Last but not least, the ECB study analyzes various budget process reforms. There’s a bit of jargon in this excerpt, but it basically shows that spending limits (presumably policies similar to Senator Corker’s CAP Act or Congressman Brady’s MAP Act) are far better than balanced budget rules.

…we use three indices constructed by the European Commission (overall rule index, expenditure rule index, and budget balance and debt rule index). …The former incorporates each index individually whereas the latter includes interacted terms between fiscal rules and government size proxies. Particularly under the total government expenditure and government spending specifications…we find statistically significant positive coefficients on the overall rule index and the expenditure rule index, meaning that having these fiscal numerical rules improves GDP growth for these set of EU countries.

This research is important because it shows that rules focusing on deficits and debt (such as requirements to balance the budget) are not as effective because politicians can use them as an excuse to raise taxes.

At the risk of citing myself again, the number one message from this new ECB research is that lawmakers - at the very least - need to follow Mitchell’s Golden Rule and make sure government spending grows slower than the private sector. Fortunately, that can happen, as shown in this video.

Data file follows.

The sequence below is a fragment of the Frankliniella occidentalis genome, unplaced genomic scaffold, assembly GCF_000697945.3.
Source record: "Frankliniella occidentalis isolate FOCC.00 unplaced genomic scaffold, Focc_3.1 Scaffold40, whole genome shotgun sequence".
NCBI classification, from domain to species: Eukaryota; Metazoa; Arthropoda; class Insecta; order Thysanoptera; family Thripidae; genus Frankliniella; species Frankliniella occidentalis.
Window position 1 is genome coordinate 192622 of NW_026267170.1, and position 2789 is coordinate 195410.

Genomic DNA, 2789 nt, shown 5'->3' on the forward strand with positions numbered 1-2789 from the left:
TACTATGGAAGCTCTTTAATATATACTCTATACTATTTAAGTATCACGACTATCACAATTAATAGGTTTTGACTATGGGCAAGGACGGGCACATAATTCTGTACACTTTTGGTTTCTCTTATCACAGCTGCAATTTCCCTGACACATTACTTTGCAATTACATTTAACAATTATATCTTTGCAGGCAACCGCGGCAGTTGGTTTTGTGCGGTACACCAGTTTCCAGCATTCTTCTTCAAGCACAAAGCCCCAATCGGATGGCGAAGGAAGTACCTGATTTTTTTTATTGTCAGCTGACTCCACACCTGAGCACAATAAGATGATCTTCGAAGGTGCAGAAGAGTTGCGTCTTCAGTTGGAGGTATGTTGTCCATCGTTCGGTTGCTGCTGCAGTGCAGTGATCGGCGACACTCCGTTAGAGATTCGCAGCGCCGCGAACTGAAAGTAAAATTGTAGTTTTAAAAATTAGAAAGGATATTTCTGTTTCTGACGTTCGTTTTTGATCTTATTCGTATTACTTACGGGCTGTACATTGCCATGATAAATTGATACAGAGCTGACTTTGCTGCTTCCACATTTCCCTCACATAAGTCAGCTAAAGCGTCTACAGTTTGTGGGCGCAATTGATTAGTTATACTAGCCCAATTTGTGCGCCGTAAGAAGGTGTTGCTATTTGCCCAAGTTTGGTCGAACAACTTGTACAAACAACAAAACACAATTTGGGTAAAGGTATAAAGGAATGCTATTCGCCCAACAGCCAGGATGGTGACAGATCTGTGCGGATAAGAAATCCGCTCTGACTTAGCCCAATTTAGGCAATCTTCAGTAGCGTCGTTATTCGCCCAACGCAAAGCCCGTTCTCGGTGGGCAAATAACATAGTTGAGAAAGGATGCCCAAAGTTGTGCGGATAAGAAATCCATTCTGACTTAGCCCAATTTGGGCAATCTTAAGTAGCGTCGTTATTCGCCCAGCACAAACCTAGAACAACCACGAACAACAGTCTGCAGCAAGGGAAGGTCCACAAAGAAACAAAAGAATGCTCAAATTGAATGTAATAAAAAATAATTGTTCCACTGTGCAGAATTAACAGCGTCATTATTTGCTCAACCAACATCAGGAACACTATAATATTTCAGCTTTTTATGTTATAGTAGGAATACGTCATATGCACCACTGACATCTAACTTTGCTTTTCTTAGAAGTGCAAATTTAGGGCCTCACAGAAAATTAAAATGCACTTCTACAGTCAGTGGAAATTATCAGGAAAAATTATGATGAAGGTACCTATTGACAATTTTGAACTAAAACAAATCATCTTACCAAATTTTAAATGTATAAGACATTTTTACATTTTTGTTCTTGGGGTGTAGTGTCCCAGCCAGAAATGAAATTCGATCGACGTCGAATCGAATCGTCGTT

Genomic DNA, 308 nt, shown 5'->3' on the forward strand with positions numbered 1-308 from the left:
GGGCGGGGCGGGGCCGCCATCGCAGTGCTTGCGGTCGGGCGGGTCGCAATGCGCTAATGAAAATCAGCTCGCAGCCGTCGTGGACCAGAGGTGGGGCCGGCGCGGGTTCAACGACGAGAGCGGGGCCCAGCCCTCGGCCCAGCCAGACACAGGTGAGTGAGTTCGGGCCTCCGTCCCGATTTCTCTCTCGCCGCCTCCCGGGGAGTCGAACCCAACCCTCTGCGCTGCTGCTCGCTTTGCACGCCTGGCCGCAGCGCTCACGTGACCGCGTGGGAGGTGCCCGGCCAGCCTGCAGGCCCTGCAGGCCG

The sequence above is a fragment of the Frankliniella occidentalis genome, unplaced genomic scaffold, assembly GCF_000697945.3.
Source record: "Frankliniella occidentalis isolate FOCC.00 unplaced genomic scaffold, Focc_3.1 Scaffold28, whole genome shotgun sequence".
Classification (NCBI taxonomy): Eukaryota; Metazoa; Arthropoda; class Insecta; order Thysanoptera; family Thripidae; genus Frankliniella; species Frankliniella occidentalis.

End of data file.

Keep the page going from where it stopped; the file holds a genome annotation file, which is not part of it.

But my Golden Rule is just a minimum requirement. If politicians really want to do the right thing, they should copy the Baltic nations and implement genuine spending cuts rather than just reductions in the rate of growth in the burden of government.

Will You Be Able to Protect Your Family if Politicians Destabilize Society?

About a week ago, I wrote that people in western nations need the freedom to own guns just in case there are riots, chaos, and social disarray when welfare states collapse.

Much to my surprise and pleasure, this resulted in an invitation to appear on the National Rifle Association’s webcast to discuss the issue.

As I noted in the interview, I’m just a fiscal policy wonk, but the right to keep and bear arms should be a priority for anyone who believes in freedom and responsibility. And even though I only have a couple of guns, you can see that I’m raising my kids to have a proper appreciation for the Second Amendment.

I don’t think we’ll ever get to the point where we suffer societal breakdown, but I won’t be too surprised if it happens in some European countries. We’ve already seen the challenges faced by disarmed Brits during recent riots in the United Kingdom.